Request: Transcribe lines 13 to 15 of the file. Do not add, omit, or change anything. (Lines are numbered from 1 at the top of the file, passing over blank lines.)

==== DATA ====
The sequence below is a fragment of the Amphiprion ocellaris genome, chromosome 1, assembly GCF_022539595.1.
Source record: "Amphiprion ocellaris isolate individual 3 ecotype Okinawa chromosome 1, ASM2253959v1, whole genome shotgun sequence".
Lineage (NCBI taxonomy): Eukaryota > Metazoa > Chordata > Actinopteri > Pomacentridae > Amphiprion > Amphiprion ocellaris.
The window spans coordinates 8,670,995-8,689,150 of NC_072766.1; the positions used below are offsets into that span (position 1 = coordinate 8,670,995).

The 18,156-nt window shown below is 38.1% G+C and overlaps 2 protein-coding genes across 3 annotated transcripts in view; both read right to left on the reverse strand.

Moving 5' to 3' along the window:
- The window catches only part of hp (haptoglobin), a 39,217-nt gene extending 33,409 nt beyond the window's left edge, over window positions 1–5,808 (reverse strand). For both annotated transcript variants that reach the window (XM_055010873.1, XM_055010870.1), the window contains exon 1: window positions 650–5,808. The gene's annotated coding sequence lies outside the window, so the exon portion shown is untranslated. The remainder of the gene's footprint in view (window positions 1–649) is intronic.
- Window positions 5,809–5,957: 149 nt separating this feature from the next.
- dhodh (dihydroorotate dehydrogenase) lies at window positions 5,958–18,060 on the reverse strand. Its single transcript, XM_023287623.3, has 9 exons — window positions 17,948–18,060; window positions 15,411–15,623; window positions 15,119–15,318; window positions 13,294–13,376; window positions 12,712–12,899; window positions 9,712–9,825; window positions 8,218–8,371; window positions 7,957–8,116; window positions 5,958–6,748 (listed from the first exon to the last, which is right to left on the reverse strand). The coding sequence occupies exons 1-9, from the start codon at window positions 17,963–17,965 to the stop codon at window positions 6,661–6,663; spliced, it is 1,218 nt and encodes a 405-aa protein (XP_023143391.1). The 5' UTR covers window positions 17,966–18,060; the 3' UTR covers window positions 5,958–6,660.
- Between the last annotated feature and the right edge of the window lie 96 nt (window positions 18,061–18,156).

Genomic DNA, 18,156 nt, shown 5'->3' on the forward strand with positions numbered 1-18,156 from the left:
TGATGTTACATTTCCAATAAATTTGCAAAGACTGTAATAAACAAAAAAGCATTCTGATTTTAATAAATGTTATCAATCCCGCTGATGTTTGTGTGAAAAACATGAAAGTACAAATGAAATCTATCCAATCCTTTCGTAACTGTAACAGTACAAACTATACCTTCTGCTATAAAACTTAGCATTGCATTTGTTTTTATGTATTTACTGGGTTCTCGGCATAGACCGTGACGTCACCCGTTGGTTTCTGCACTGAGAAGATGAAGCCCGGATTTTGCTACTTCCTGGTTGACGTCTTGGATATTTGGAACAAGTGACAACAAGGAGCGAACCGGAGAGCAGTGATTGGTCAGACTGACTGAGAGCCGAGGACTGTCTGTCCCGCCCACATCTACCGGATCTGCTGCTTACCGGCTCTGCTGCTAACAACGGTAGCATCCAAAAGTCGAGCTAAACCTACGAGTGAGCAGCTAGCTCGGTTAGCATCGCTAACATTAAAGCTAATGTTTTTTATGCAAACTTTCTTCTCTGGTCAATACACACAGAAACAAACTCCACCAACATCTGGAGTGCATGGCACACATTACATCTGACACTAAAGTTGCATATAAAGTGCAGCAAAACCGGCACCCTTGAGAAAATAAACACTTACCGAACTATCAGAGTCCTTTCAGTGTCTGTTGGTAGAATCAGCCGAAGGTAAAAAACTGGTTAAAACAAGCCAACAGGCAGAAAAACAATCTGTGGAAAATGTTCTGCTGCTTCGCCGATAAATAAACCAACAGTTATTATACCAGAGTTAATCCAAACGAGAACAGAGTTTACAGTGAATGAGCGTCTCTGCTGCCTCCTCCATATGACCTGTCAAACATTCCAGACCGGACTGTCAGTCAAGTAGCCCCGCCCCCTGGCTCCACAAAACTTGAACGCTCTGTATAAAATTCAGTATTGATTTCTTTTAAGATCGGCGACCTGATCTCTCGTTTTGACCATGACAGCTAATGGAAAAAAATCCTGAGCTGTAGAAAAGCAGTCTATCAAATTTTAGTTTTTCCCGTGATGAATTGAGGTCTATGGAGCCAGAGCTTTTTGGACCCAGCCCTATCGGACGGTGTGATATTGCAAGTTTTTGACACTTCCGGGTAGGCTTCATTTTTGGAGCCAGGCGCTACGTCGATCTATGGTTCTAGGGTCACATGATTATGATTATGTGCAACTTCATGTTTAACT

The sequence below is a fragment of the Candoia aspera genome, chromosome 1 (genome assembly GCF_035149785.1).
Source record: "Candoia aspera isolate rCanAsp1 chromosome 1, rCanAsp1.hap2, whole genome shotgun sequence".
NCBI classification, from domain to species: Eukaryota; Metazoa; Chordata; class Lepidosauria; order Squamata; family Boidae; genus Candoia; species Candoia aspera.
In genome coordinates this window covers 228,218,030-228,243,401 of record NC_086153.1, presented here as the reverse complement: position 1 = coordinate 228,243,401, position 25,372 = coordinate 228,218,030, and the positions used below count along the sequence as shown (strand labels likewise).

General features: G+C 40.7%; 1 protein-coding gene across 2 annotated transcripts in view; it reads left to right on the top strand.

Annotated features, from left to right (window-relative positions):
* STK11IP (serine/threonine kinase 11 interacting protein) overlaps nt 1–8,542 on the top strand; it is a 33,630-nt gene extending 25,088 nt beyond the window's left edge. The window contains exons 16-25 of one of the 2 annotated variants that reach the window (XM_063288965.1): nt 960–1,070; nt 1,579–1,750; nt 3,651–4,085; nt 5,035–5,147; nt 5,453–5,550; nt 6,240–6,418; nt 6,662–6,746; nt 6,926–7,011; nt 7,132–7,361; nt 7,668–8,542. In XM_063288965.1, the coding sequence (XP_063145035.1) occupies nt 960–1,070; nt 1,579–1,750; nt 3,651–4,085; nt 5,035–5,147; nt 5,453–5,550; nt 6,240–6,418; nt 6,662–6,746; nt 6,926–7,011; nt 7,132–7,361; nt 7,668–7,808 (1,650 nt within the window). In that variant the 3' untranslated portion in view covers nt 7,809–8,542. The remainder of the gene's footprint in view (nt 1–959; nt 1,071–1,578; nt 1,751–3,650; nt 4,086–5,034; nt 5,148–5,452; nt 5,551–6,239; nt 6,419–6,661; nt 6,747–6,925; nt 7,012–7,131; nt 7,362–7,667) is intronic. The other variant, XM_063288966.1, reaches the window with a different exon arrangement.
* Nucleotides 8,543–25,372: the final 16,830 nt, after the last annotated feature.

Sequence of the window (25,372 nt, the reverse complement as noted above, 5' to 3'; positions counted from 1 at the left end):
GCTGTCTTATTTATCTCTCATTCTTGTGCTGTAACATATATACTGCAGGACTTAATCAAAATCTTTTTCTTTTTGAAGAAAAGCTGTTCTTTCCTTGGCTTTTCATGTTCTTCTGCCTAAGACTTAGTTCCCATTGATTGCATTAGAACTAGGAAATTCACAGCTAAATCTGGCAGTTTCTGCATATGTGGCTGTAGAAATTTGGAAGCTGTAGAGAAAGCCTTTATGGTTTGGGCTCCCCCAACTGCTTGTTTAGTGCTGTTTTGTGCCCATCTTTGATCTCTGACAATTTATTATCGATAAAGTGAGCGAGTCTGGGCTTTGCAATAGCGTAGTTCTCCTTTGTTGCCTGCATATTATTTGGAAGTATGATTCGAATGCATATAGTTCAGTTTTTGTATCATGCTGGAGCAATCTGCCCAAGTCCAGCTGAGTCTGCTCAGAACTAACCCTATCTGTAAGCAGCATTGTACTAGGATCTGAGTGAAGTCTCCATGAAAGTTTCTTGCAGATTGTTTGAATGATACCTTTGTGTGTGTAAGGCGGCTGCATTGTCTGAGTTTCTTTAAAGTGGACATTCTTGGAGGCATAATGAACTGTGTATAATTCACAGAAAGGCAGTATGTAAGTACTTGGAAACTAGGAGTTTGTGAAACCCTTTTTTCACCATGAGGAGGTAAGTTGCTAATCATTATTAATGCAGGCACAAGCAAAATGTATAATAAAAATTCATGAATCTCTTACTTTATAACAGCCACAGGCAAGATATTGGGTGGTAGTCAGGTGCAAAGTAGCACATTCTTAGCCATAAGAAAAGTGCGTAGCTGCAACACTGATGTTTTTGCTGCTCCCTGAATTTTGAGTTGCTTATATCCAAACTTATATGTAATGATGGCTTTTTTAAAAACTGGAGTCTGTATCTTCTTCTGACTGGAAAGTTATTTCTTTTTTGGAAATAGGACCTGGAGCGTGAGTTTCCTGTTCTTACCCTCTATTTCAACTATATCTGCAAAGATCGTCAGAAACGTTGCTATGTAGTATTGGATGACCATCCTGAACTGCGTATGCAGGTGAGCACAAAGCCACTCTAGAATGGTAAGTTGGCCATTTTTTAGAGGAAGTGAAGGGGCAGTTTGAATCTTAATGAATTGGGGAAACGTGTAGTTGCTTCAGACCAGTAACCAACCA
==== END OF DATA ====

The sequence below is a fragment of the Candoia aspera genome, chromosome 1 (genome assembly GCF_035149785.1).
Source record: "Candoia aspera isolate rCanAsp1 chromosome 1, rCanAsp1.hap2, whole genome shotgun sequence".
NCBI classification, from domain to species: Eukaryota; Metazoa; Chordata; class Lepidosauria; order Squamata; family Boidae; genus Candoia; species Candoia aspera.